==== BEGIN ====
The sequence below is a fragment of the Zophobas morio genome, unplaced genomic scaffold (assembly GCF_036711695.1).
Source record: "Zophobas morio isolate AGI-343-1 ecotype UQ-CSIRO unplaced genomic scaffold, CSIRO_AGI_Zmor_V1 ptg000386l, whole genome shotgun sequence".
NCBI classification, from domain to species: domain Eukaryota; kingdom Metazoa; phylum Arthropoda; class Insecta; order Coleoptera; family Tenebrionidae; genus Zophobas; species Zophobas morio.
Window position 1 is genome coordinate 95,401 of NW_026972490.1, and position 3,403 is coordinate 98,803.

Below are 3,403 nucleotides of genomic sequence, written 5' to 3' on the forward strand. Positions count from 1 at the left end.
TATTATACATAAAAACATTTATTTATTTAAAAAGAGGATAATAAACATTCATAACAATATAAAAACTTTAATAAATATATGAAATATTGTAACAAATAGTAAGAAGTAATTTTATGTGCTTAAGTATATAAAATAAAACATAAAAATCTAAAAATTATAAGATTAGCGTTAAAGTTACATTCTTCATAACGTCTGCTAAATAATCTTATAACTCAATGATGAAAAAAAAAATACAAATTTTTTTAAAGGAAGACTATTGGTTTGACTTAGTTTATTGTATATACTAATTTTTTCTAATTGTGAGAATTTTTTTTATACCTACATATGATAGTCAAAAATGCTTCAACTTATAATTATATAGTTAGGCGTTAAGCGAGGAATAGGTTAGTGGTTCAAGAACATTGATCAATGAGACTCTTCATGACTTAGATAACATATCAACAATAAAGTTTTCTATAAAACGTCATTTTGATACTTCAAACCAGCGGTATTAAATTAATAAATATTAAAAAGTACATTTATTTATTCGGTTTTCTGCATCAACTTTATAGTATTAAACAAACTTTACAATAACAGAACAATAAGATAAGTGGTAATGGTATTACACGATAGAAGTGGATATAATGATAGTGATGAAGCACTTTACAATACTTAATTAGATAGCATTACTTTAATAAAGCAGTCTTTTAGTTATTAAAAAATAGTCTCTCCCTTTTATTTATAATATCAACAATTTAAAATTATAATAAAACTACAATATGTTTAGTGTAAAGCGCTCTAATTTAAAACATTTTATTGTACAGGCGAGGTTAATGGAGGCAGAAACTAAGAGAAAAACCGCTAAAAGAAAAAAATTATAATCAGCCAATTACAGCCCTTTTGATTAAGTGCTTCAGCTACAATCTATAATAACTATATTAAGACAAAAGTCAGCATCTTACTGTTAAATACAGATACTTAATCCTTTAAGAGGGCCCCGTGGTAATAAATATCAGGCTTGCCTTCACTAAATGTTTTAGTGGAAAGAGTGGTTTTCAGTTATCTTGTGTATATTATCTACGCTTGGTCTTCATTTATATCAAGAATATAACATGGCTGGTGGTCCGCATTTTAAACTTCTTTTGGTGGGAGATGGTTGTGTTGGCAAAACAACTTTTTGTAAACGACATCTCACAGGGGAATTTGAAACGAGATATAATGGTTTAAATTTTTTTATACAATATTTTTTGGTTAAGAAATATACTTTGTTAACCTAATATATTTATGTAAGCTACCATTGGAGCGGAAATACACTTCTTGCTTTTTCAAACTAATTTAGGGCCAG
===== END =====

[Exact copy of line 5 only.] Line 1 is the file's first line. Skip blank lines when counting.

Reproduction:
Below are 3,403 nucleotides of genomic sequence, written 5' to 3' on the forward strand. Positions count from 1 at the left end.